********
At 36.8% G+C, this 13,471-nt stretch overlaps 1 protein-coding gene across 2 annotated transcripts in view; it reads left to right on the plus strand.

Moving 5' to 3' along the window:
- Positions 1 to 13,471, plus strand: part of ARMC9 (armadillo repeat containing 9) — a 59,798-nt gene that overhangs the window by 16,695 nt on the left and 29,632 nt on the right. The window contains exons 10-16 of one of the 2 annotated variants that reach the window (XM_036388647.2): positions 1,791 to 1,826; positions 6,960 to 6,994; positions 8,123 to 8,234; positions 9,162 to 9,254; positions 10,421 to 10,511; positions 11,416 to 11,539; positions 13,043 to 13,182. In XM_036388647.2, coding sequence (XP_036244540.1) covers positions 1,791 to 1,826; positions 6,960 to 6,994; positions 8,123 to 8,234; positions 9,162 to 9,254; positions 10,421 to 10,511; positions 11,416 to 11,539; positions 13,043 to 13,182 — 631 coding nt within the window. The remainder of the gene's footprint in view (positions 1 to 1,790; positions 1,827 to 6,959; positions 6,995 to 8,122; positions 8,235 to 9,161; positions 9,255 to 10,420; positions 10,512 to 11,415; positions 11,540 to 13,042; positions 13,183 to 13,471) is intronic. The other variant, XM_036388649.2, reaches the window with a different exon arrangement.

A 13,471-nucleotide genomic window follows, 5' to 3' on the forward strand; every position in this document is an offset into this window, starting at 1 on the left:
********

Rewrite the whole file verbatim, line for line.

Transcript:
At 36.8% G+C, this 13,471-nt stretch overlaps 1 protein-coding gene across 2 annotated transcripts in view; it reads left to right on the plus strand.

Moving 5' to 3' along the window:
- Positions 1 to 13,471, plus strand: part of ARMC9 (armadillo repeat containing 9) — a 59,798-nt gene that overhangs the window by 16,695 nt on the left and 29,632 nt on the right. The window contains exons 10-16 of one of the 2 annotated variants that reach the window (XM_036388647.2): positions 1,791 to 1,826; positions 6,960 to 6,994; positions 8,123 to 8,234; positions 9,162 to 9,254; positions 10,421 to 10,511; positions 11,416 to 11,539; positions 13,043 to 13,182. In XM_036388647.2, coding sequence (XP_036244540.1) covers positions 1,791 to 1,826; positions 6,960 to 6,994; positions 8,123 to 8,234; positions 9,162 to 9,254; positions 10,421 to 10,511; positions 11,416 to 11,539; positions 13,043 to 13,182 — 631 coding nt within the window. The remainder of the gene's footprint in view (positions 1 to 1,790; positions 1,827 to 6,959; positions 6,995 to 8,122; positions 8,235 to 9,161; positions 9,255 to 10,420; positions 10,512 to 11,415; positions 11,540 to 13,042; positions 13,183 to 13,471) is intronic. The other variant, XM_036388649.2, reaches the window with a different exon arrangement.

A 13,471-nucleotide genomic window follows, 5' to 3' on the forward strand; every position in this document is an offset into this window, starting at 1 on the left: